When modern humans migrated out of Africa around 75,000 years ago, they hooked up with Neanderthals and rampantly interbred with them, leaving a genetic legacy that still lives on today in most people of European descent. However, it turns out, the Neanderthal genome was already seeded with the DNA of Homo sapiens at this point in time, suggesting they had previously bred with a now-extinct lineage of early modern humans.
To reach these findings, scientists at the University of Pennsylvania compared Neanderthal genomes with a diverse collection of genomes from modern populations in sub-Saharan Africa.
Most Neanderthal-modern human interbreeding is thought to have occurred in Eurasia, so it would be unexpected to find hints of African ancestry in the mix. Nevertheless, that’s exactly what they found: numerous sub-Saharan populations contain bits of DNA that resemble Neanderthal DNA. In fact, up to 6 percent of the Neanderthal genome appears to have been inherited from modern humans.
It remains unclear how these genomes became intertwined. Perhaps some people migrated to Eurasia, bred with Neanderthals, then returned to Africa. Conversely, it’s possible that ancestors of Neanderthals bred with an early population of Homo sapiens in Africa.
"Discovering this ancient lineage of modern humans is really exciting for future research because it gives us a different lens to look at human evolution," Daniel Harris, first study author and a postdoctoral research fellow in the Perelman School of Medicine at the University of Pennsylvania, said in a statement. "Because we don't have DNA sequences from modern human fossils from that long ago, identifying these sequences will shed light on very early modern human evolution in Africa."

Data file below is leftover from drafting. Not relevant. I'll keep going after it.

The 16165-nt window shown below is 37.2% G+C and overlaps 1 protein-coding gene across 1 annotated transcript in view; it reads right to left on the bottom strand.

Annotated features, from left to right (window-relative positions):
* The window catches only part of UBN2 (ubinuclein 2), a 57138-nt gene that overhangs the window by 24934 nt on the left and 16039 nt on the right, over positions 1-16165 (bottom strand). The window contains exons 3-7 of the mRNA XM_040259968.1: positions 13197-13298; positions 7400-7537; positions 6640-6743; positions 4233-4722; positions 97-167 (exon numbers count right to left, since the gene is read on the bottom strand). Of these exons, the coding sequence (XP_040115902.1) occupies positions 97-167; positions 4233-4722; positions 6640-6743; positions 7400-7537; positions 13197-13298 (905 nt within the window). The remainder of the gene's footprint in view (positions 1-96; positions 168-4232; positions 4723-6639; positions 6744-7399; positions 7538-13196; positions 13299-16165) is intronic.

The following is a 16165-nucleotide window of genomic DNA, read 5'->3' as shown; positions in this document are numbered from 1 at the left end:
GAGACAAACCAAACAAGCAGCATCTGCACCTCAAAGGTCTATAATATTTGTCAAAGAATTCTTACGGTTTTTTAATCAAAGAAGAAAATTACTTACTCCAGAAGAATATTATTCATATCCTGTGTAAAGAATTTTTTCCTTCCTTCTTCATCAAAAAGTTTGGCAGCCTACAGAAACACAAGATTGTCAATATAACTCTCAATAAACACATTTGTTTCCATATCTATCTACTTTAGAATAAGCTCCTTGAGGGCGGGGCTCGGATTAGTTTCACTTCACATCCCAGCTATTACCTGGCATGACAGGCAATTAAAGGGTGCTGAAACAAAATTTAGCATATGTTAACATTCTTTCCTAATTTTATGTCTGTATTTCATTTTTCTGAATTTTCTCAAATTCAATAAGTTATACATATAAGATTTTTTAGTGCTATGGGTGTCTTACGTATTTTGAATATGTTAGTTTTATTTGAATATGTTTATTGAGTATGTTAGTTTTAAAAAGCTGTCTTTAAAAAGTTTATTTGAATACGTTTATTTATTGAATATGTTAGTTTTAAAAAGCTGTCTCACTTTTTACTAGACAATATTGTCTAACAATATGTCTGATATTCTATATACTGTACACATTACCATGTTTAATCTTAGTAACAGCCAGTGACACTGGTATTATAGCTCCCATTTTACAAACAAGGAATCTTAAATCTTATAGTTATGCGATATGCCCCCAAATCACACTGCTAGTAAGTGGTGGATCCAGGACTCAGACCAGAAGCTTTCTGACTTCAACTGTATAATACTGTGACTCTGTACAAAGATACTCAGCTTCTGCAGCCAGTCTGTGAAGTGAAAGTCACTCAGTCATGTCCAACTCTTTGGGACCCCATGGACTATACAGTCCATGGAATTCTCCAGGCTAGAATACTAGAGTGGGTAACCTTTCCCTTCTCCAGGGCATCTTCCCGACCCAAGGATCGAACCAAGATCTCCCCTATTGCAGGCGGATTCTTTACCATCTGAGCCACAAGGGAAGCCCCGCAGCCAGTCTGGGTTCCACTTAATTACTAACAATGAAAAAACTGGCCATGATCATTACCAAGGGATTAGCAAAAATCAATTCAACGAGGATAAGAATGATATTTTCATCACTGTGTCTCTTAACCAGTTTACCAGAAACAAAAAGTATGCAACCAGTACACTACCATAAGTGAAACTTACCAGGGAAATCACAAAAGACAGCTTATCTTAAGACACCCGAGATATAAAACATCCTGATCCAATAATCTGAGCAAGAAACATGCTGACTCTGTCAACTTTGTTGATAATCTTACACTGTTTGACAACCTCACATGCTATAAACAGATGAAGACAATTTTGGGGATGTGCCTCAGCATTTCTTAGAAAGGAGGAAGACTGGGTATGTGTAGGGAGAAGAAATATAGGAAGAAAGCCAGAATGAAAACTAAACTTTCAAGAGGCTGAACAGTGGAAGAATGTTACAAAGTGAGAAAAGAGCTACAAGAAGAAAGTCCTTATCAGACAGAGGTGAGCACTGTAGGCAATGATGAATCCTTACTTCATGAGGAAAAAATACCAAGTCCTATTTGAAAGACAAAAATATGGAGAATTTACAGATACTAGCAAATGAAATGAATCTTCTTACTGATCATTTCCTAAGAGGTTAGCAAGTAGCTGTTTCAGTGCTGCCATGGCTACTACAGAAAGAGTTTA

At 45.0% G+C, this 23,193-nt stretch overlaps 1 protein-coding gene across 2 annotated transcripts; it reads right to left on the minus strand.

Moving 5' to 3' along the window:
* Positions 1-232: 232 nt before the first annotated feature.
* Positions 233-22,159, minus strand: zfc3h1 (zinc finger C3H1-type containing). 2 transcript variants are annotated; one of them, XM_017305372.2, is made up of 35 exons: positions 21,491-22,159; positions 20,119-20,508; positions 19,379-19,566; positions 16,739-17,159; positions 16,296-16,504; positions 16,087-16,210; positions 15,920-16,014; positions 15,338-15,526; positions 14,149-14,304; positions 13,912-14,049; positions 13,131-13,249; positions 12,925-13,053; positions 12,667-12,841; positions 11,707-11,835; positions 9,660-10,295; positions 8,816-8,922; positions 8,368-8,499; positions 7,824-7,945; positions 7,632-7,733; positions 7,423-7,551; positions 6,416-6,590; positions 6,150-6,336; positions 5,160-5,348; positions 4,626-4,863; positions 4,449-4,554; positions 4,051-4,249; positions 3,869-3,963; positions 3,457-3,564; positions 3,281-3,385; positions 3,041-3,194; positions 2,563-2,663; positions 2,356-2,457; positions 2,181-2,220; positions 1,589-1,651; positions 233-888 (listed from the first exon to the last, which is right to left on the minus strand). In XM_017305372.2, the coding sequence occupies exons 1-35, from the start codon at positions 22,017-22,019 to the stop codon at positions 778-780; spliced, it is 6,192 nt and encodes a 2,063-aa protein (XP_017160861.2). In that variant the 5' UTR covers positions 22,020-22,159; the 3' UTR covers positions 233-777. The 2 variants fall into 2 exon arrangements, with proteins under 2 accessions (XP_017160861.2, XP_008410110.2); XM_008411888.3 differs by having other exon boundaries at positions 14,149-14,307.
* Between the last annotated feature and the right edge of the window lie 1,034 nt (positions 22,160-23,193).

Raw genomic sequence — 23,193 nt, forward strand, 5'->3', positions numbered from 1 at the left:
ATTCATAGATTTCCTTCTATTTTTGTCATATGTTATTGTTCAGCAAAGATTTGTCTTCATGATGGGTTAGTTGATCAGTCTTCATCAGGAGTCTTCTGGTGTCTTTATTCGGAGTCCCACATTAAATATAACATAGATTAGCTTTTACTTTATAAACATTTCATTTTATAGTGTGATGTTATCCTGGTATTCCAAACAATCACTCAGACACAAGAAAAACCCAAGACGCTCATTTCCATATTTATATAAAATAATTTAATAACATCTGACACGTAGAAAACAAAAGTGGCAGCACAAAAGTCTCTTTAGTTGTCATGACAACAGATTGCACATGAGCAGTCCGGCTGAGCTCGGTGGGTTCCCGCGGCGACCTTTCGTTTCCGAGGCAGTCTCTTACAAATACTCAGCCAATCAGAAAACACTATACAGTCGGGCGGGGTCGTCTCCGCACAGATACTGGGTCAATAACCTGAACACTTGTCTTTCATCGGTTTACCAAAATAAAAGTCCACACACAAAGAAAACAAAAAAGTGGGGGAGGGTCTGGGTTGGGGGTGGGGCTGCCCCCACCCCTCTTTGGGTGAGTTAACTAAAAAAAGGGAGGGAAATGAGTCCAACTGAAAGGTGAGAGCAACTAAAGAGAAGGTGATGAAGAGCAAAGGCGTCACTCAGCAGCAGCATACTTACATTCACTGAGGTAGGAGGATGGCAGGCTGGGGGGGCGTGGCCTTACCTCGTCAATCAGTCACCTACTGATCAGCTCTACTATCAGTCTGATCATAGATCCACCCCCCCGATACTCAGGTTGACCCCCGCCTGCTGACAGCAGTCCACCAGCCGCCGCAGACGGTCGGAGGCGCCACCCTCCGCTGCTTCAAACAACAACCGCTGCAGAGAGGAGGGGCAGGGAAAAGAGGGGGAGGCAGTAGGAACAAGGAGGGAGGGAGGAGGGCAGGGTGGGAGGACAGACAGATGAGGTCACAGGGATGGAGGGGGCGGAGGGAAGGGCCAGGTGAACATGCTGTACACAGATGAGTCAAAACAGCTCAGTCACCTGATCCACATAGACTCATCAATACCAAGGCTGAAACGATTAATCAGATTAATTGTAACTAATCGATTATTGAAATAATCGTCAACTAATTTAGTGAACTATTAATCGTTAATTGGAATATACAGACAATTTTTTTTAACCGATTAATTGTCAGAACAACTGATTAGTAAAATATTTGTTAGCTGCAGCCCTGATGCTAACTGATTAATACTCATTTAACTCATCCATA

The story of humans is one of extensive interbreeding with close ancestors. Just as there was prolific romping between Neanderthals and Homo sapiens, Denisovans bred with Neanderthals, and Homo sapiens bred with Denisovans. What a strange love triangle.
These relationships were not always advantageous though. This new study highlights how most of the modern human DNA was located in non-coding regions of the Neanderthal genome. This, the researchers say, suggests that natural selection was effectively trying to weed out the modern human genes from the Neanderthal genome, as they were detrimental to fitness.
“A Neanderthal allele might work great in Neanderthals, but you plop it into a modern human genome and it causes problems. Both modern humans and Neanderthals slowly rid themselves of the alleles of the other group,” explained Alexander Platt, a senior research scientist in the Perelman School of Medicine and another of the study’s first authors.
“In the almost 500,000 years between the ancestors of Neanderthals splitting off from the ancestors of modern humans and these other modern humans being reintroduced to Neanderthal populations, we had become such different organisms that, although we were still able to interbreed quite readily, the hybrids didn’t work so well, which means we were very far along the path to becoming distinct species,” Platt added.
The study is published in the journal Current Biology.